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NFL Betting Preview – The Value of Running Backs in Pittsburgh at St. Louis

Posted by Matthew Forrester on 9/27/2015 8:03:48 AM

As a rule, I try not to get that excited about rookie running-backs anymore, especially when it comes to NFL betting. Teams tend to treat these guys like scabs that they can pick off and replace at any time. This is one of the most expendable positions in the league because of the workload it requires, and the physical toll it produces.

And to be fully honest, there aren’t many running-backs that have burst on to the scene that have changed the way we view the position either from a statistical standpoint, a value proposition or an NFL betting vantage. Only four running-backs drafted in the last five years have broken in to the top-5 of league rushing. Those are:

2011 Draft – DeMarco Murray (1st in NFL, 2014)

2012 Draft – Doug Martin (5th in NFL, 2012)

2012 Draft – Alfred Morris (4th in NFL , 2013)

2013 Draft – Le’Veon Bell (2nd in NFL, 2014)

It’s insane that Doug Martin is the only rookie running-back to rank in the top-5 of all running backs during his rookie season. That guy had his foot halfway out the door last year. Murray took three years (and Dallas’s offensive line) to become relevant and is back to being a nobody. Who knows what to think of former sixth-round pick Alfred Morris.

The top names in the running game of the NFL include Jamaal Charles (3rd Round – 2008), Matt Forte (2nd Round – 2008), Marshawn Lynch (12th overall – 2007), LeSean McCoy (2nd Round – 2009) and Adrian Peterson (7th overall – 2007).

Look at that list again and think about the impact of those guys for a second. It’s been over a half-decade since all of those guys were drafted, and the only one challenging for the rushing title is Le’Veon Bell, who was drafted 2nd overall in 2013.

You can make cases for guys like Eddie Lacy, Carlos Hyde and others but the idea of those players is sometimes more exciting than the actual product. They’re like a bunch of Vin Diesel’s compared to Dwayne Johnson. Nobody has separated themselves from the rest of the pack like Bell has. He’s arguably the best running back in the game and a huge factor when attacking Pittsburgh’s NFL betting lines.

The train wreck of names that have been taken high in the draft, and haven’t panned out, is too long to mention. You have guys like Trent Richardson, who was a third overall pick and is now out of the league. We have Montee Ball who was starting for the Broncos just last year. We have Bishop Sankey who was the top running back taken in an awful 2014 draft class.

Hype around running-backs diffuses rapidly so it’s impossible to get that pumped up about them. The crazy part? Teams with a top-5 running-back have gone 206-184-10 ATS in the last five years. That’s not a bad return when you consider that there are so many variables to an NFL bet, but it’s not a stable outlier either.

So what am I getting it?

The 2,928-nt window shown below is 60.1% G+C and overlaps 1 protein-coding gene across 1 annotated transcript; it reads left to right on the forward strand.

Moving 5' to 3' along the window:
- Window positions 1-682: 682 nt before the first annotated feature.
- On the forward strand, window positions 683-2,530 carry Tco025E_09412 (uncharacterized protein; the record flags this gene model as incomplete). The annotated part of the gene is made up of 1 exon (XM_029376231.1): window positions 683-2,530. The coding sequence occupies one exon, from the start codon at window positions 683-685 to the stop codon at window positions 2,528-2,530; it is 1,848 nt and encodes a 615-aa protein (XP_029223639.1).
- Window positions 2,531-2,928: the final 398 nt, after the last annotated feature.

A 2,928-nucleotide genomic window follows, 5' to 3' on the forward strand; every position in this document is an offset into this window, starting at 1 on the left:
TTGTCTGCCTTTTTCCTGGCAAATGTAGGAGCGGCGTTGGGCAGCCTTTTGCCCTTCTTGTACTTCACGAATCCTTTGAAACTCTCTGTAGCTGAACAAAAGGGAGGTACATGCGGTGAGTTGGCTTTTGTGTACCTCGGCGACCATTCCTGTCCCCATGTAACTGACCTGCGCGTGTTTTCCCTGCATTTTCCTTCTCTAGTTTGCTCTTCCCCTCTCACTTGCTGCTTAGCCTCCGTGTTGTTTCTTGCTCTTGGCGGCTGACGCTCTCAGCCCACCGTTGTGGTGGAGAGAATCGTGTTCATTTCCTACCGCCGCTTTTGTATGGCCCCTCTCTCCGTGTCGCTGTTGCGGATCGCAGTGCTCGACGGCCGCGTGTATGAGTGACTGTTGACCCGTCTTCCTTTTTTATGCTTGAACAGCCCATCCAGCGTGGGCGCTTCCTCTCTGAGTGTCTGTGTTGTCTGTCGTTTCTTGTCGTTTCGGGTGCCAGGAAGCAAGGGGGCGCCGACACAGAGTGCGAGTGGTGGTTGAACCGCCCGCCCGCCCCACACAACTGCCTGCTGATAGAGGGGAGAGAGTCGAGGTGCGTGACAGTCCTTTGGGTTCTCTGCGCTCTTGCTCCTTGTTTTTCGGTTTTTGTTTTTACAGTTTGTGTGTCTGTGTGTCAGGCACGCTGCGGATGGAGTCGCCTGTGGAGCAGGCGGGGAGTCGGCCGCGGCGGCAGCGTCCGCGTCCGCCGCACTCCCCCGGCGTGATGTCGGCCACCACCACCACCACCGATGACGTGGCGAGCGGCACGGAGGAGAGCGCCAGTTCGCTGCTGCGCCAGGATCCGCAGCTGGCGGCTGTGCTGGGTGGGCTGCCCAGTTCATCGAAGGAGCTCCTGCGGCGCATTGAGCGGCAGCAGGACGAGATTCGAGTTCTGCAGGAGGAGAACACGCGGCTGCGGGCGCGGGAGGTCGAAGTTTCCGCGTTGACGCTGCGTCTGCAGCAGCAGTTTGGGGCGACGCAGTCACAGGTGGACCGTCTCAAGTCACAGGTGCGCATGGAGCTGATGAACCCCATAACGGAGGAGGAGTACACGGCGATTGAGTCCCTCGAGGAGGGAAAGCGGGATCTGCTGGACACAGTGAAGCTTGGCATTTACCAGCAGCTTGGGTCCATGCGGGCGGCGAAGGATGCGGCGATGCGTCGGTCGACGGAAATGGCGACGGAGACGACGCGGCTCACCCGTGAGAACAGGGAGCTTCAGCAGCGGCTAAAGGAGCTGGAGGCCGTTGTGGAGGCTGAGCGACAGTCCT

I’m getting to Todd Gurley, who could also make his NFL debut this Sunday against Bell’s Steelers.

Gurley is so talented that the Rams drafted him 10th overall despite the fact that he tore his ACL nine months ago. He was an absolute standout at Georgia, compiling 3,285 yards and 75 touchdowns in a very limited amount of games. Seventy-five touchdowns in the SEC is a mountain when you also consider that he only played in 30 games. That’s an average of 109.5 yards and 2.5 rushing touchdowns per game.

There’s no doubt that Gurley will be a boon to the St. Louis rushing attack, which ranks just 27th in the league so far with 157 total yards. Gurley is a dual threat to a certain extent as well. He’s not a Bell-type pass catcher, who can wreak havoc in the open field, but he’s most certainly a reincarnation of Steven Jackson who was a menace in his prime for St. Louis. Those comparisons have existed for years with Gurley.

Coach Jeff Fisher has been typically coy about how much Gurley will play in his debut, and it’s easy to say that Pittsburgh’s defence is decent against the run when they just limited San Francisco to 3.5 yards per carry after the Niners ran all over Minnesota. But that game was well out of hand by the end of the first half, when Pittsburgh had built a massive 29-3 lead.

Beating St. Louis at home is no easy task, especially at home. St. Louis is 5-2 SU and ATS in their last 7 home games which includes wins over Seattle from Week 1 and dominations of Oakland and Denver in 2014. By contrast, the Steelers are just 5-4 ATS in their last 9 road games in NFL betting.

Because of St. Louis’s ability to play at home, the public and sharps have been slamming them. The introduction of Gurley, even in a limited capacity, changes the outlook of their offense and opens up passing lanes for Nick Foles. Pittsburgh is far from a perfect team, and there’s just as much reason to be pessimistic about Le’Veon Bell’s performance in this game as Gurley’s potential output.

Pittsburgh could very well have one of the most explosive offenses in the league, but everything hinges around an offensive line that will be under siege by a defensive line that touts two of the best in Robert Quinn and Aaron Donald. Roethlisberger will be running for his life, and even the presence of Bell might not help.

St. Louis has routinely seemed like a risky play at home, but they’ve almost always cashed out for their backers. I wouldn’t just bet blindly on the Steelers because of Bell’s incoming return. The Rams can and will make this a game.

If you’re concerned that Gurley won’t have a huge impact, then tuck those fears away. There’s no way that Fisher is going to risk the best running-back prospect in over seven years at home, against Pittsburgh, coming off an ACL injury unless he was absolutely certain.

NFL Week 3 Betting Pick – St. Louis +1.0


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